In the beginning, God created the universe and everything in it.
God made the glorious expanse of heaven: the sun, the moon, and galaxies. He made the earth with waters and land fit for flowering plants, towering trees, and food for every creature. When he finished making the heavens and earth, he populated the waters with fish and sea creatures. He filled the land with deer, dinosaurs, and what the Bible calls “creeping things”—that all produce after their “kind.”
After finishing everything else, the Creator crowned his creation by making man and woman in his own image (Genesis 1:27). From those original two people, named Adam and Eve, every other human being on the planet would eventually be born. Their offspring—the children, grandchildren, and so on—would later become the billions of people who populate the earth today.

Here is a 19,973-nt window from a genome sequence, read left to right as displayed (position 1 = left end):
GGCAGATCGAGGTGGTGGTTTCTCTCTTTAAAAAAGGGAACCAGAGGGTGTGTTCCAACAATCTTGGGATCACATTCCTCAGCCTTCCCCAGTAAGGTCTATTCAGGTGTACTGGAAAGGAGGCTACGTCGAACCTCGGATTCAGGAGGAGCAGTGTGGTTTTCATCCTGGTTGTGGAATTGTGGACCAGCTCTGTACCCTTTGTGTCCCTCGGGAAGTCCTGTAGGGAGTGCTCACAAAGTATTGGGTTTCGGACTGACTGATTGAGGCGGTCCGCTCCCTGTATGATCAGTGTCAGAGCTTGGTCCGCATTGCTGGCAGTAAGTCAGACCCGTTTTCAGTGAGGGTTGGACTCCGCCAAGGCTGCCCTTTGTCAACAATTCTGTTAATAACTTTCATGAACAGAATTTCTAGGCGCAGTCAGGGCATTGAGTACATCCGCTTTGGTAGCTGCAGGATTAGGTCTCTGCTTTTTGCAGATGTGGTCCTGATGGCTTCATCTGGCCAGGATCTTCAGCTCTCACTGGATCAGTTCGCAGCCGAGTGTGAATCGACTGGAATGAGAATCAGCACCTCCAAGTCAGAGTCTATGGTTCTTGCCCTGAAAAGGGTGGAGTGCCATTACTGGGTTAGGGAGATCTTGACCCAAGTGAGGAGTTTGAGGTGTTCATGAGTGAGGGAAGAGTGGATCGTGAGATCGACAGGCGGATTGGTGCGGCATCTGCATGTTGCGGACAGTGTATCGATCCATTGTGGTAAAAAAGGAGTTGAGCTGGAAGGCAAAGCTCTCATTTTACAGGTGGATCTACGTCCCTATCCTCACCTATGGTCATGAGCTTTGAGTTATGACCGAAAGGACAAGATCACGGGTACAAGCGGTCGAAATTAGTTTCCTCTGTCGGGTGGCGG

When God completed his works on the sixth day of creation, he proclaimed the world was “very good” (Genesis 1:31). There was absolutely no disease, death, suffering, or evil in this perfect creation . . . but that didn’t last long.
God placed Adam and Eve into a beautiful and lush garden to enjoy.
God provided everything in the garden, and no need was unmet. And being the Creator, he wanted his people to follow his instructions for their own good. After all, he made humans in his own image, and they were not designed to act against his nature. God required holy living from his people because of his character, so God gave Adam and Eve a simple command: